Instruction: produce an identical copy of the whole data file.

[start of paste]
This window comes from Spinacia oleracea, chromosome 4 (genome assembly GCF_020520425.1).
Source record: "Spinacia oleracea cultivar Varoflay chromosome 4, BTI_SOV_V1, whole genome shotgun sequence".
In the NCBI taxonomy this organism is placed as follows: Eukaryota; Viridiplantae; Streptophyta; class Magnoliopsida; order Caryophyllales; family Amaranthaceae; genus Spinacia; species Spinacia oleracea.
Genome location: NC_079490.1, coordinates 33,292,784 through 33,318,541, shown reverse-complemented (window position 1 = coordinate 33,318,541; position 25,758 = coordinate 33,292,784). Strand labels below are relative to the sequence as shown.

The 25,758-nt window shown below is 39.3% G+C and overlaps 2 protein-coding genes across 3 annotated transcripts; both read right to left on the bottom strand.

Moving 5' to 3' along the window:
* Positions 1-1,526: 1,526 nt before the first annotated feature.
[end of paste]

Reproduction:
This window comes from Spinacia oleracea, chromosome 4 (genome assembly GCF_020520425.1).
Source record: "Spinacia oleracea cultivar Varoflay chromosome 4, BTI_SOV_V1, whole genome shotgun sequence".
In the NCBI taxonomy this organism is placed as follows: Eukaryota; Viridiplantae; Streptophyta; class Magnoliopsida; order Caryophyllales; family Amaranthaceae; genus Spinacia; species Spinacia oleracea.
Genome location: NC_079490.1, coordinates 33,292,784 through 33,318,541, shown reverse-complemented (window position 1 = coordinate 33,318,541; position 25,758 = coordinate 33,292,784). Strand labels below are relative to the sequence as shown.

The 25,758-nt window shown below is 39.3% G+C and overlaps 2 protein-coding genes across 3 annotated transcripts; both read right to left on the bottom strand.

Moving 5' to 3' along the window:
* Positions 1-1,526: 1,526 nt before the first annotated feature.